A well regulated lobby


Our elected (and unelected) officials keep getting caught with their hands in the till by investigative journalists.

The proposed remedy for this is to establish a register for lobbyists. A plan that the Chartered Institute of Public Relations (CIPR) seems to be eagerly embracing (when it’s not saying that the plan needs to be even more encompassing). I smell a rat. It’s just not normal for people to ask for more regulation of their industry, unless they have (or are trying to establish) regulatory capture.

Why politicians like the idea

A register of lobbyists will make it easy for politicians to check the credentials of those they’re speaking to. This will make it harder (more expensive and time consuming) for investigative journalists to pose as lobbyists. Newspapers are now going to have to run cut out lobby organisations (on a variety of issues to suit the needs of future stings). This will likely preclude public interest broadcasters like the BBC from participation – building fake lobby organisations won’t be seen as a good use of TV license payer’s money.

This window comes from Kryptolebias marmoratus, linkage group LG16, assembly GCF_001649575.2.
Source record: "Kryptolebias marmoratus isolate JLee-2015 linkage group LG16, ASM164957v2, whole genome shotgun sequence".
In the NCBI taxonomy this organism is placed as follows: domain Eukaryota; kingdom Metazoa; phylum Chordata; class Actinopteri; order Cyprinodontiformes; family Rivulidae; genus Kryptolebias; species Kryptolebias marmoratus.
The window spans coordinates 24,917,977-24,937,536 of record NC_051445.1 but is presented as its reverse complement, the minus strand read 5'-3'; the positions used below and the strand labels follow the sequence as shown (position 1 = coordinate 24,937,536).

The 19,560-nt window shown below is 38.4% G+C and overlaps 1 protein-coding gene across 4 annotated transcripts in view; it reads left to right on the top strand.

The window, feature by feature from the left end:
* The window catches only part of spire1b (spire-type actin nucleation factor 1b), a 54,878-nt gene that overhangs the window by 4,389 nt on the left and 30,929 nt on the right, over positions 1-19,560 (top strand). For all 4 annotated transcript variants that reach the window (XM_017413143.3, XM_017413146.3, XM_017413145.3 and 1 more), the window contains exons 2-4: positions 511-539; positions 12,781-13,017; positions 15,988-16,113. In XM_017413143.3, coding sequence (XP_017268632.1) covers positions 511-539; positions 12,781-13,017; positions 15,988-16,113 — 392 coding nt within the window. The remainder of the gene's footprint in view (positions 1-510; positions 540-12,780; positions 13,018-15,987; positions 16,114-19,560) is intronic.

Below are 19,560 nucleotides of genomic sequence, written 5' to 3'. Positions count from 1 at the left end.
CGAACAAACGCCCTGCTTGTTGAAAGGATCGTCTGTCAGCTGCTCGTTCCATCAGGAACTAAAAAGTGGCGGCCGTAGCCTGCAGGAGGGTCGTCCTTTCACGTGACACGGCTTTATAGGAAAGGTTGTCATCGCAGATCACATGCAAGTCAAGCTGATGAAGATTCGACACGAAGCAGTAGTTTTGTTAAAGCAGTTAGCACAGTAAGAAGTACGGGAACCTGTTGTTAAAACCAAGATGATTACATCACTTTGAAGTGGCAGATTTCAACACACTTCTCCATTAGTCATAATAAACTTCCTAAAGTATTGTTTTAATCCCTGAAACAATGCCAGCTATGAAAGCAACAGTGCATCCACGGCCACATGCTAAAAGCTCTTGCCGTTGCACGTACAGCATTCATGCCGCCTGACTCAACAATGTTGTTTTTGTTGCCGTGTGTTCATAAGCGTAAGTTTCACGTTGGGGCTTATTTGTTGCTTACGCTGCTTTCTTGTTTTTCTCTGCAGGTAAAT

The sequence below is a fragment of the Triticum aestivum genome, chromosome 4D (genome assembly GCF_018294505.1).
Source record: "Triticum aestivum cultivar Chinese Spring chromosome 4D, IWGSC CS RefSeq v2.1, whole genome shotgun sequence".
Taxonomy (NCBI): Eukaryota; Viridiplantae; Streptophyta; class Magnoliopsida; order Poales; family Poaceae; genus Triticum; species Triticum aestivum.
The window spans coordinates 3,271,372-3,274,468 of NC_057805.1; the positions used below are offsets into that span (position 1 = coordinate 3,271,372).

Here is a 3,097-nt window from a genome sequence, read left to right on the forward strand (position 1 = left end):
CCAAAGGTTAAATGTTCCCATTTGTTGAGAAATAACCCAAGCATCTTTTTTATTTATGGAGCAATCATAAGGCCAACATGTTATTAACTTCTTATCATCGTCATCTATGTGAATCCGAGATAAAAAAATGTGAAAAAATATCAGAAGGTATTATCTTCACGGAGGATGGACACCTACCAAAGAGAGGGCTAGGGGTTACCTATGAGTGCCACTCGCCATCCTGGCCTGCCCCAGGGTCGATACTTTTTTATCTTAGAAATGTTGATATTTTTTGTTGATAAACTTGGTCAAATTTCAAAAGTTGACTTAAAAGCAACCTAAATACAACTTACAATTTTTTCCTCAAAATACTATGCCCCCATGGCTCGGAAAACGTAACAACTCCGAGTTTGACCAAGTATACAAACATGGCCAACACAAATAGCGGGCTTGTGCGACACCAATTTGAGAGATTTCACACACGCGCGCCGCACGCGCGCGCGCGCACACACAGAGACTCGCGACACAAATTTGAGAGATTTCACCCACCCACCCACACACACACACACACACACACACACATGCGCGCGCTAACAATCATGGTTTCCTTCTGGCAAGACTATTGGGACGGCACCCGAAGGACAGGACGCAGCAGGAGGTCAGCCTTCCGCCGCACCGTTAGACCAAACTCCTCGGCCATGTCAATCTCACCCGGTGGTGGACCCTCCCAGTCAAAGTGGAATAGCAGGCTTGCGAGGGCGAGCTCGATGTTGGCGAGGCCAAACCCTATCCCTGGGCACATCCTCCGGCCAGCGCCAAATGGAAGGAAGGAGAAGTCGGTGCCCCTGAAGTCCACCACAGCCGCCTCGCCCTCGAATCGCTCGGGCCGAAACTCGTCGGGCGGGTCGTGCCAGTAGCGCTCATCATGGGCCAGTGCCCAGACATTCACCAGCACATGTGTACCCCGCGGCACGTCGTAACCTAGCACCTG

So this is all about stopping politicians from getting caught, and does nothing to stop politicians from being corrupt (and of course even the non corrupt politicians don’t like people getting caught, because it makes their parties and the entire political establishment look bad).

Why the professional lobbyists like the idea

A register will be a barrier to entry. Their job is to gain access to people with limited time and bandwidth, so anything that cuts down the size of the field helps.

Why ordinary citizens should not like the idea

If the only lobbyists are professional lobbyists then our political system becomes entirely bought and paid for[1]. Amateur lobbyists and pressure groups are an essential part of the democratic process. As Tim Wu pointed out in his ORGCon keynote at the weekend – movements start with the amateurs and enthusiasts.

I was personally involved in the creation of The Coalition For a Digital Economy (Coadec) at a time when the Digital Economy Bill (now Act) was threatening to undermine the use of the Internet by many small businesses. That organisation is now well enough established that I’m sure it could step in line with any regulation of lobbyists. It’s hard to see how we’d have got from a bunch of geeks in a Holborn pub to what’s there today without the support of friendly politicians. We needed access, and regulation would be just another barrier to that access.


Regulating lobbyists will not prevent corruption in politics. Quite the opposite – it will make it more challenging for individual corruption to be found out, and strengthen the systemic corruption of corporate interests in politics. We all ought to get lobbying about this while we still can.


[1] Rather than mostly bought an paid for as it is today.

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